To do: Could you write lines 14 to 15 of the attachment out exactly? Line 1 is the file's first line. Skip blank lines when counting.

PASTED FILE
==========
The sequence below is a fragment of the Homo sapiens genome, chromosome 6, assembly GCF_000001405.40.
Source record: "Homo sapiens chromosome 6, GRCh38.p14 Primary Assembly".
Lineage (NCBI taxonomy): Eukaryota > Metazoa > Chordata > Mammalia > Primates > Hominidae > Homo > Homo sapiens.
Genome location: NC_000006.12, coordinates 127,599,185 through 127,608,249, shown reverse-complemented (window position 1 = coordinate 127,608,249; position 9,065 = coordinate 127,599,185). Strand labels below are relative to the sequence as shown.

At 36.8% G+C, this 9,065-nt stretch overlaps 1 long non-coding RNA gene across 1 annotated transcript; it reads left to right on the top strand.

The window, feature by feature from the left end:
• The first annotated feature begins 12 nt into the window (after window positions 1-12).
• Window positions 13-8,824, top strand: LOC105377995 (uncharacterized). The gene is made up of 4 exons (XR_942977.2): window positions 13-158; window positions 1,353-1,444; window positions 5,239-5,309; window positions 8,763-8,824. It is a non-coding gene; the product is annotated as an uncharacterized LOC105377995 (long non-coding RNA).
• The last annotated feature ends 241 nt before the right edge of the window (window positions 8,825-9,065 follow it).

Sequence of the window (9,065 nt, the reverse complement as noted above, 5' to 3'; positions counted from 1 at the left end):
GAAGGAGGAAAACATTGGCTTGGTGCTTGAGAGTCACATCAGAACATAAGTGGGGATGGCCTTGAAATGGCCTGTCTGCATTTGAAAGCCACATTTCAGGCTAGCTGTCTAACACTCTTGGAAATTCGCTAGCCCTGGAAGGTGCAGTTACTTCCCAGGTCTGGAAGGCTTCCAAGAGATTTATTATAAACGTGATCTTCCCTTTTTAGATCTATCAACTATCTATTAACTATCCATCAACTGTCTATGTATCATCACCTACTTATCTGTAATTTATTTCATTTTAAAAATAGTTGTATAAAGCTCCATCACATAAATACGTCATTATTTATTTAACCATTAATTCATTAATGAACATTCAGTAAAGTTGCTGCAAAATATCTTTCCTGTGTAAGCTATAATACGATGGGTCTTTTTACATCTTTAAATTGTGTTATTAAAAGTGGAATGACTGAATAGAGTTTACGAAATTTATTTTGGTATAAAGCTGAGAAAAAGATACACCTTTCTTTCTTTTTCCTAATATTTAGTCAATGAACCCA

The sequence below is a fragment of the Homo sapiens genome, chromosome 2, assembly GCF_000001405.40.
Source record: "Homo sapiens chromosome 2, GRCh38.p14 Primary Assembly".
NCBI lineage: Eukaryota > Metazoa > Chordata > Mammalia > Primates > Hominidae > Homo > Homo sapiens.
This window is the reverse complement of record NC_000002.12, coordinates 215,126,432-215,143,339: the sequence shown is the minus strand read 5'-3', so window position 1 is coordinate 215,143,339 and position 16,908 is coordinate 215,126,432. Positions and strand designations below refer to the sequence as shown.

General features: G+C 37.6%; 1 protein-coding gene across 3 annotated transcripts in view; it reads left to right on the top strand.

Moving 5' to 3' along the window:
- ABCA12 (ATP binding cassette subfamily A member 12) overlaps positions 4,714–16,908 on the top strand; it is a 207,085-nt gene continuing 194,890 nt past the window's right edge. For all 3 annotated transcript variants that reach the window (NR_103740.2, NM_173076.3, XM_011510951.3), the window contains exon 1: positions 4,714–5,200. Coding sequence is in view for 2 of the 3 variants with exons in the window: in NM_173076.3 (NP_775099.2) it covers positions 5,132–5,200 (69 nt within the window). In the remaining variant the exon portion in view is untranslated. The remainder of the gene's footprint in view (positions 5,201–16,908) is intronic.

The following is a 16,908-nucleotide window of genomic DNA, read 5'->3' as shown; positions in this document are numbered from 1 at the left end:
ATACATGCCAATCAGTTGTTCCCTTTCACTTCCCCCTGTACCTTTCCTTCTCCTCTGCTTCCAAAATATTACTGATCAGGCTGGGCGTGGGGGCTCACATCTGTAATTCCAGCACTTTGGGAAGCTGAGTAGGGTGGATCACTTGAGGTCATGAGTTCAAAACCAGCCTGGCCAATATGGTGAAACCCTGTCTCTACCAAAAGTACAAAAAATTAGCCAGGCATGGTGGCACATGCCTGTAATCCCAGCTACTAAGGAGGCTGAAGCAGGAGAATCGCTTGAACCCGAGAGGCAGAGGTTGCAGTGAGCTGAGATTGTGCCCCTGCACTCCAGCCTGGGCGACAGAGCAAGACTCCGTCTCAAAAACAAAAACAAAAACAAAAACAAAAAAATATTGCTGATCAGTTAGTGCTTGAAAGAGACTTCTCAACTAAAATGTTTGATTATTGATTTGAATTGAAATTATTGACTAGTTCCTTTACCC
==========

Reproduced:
NCBI lineage: Eukaryota > Metazoa > Chordata > Mammalia > Primates > Hominidae > Homo > Homo sapiens.
This window is the reverse complement of record NC_000002.12, coordinates 215,126,432-215,143,339: the sequence shown is the minus strand read 5'-3', so window position 1 is coordinate 215,143,339 and position 16,908 is coordinate 215,126,432. Positions and strand designations below refer to the sequence as shown.